Subject of Video Game Addiction Inspires School Play

While the topic of videogame addiction has spawned books, studies, round-table discussions and even treatment centers, up until now, it’s never been the subject of a school play.

Students from the School of Performing Arts at the Middlesex County Vocational and Technical School in East Brunswick, New Jersey are preparing to unveil just such a production. Entitled Neighborhood 3: Requisition of Doom, or N3RD for short, the play centers around a group of kids who become addicted to a fictional horror videogame (Neighborhood 3).

The Sentinel reports that the play, written by Jennifer Haley, “explores video game addiction and the importance of teenparent communication by revealing the thin line between reality and virtual reality, and dramatizing the consequences of games gone too far.”

Each performance will be followed by a discussion with Dr. Tom Massarelli, a school district psychologist. This Saturdays performance will also offer a debate, presumably on the subject of videogame addiction, between Massarelli and Dr. David Rothenberg, a professor from New Jersey Science & Technology University ( NJIT).

The play runs April 15-17 and is not recommended for children under 14 years of age.

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14 comments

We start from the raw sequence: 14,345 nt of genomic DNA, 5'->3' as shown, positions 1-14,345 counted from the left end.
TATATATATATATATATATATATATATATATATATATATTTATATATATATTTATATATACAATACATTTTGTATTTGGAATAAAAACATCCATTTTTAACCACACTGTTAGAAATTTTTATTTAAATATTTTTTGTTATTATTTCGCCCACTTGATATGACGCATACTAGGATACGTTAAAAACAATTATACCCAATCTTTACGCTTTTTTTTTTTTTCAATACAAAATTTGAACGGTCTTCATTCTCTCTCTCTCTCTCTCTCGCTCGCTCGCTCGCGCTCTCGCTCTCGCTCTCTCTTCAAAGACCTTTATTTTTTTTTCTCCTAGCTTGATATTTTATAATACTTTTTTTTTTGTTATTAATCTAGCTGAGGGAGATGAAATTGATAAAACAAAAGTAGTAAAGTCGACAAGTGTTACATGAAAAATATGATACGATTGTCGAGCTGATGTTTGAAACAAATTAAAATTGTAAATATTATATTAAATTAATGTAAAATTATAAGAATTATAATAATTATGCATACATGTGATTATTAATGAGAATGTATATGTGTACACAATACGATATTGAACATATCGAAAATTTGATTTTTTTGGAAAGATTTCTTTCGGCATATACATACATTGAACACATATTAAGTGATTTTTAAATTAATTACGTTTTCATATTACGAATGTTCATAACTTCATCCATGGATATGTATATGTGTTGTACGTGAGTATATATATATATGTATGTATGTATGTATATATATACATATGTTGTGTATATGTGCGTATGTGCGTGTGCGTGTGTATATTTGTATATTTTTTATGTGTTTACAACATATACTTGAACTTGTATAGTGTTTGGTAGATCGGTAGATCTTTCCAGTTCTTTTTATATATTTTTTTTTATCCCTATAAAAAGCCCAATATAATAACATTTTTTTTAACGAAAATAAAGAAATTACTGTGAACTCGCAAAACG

1. sharpshooterbabe says:

    The play runs April 15-17 and is not recommended for children under 14 years of age.

    Appearantly the school district psychologist is stupid to NOT let kids under 14 watch the play?!?!? If she thinks she knows what she is talking about, she doesn’t b/c of NOT letting 14 yrs or younger watch it. If she knew what she was talking about, since again she doesn’t then she would let all ages watch & NOT let children under 7 watch the play.

    She is a school district psychologist that has no clue what she is talking about gearing towards games. She should stick to what she knows, psychology & NOT psychology of games & what can happen to teens & kids at young ages that play games.

     

    "It’s better to be hated for who you are, then be loved for who you are not." – Montgomery Gentry

  2. the8bitfox says:

    Personaly i just think this play is going to end up Gibbing on gamers. so nothank you i don’t wish to watch that play.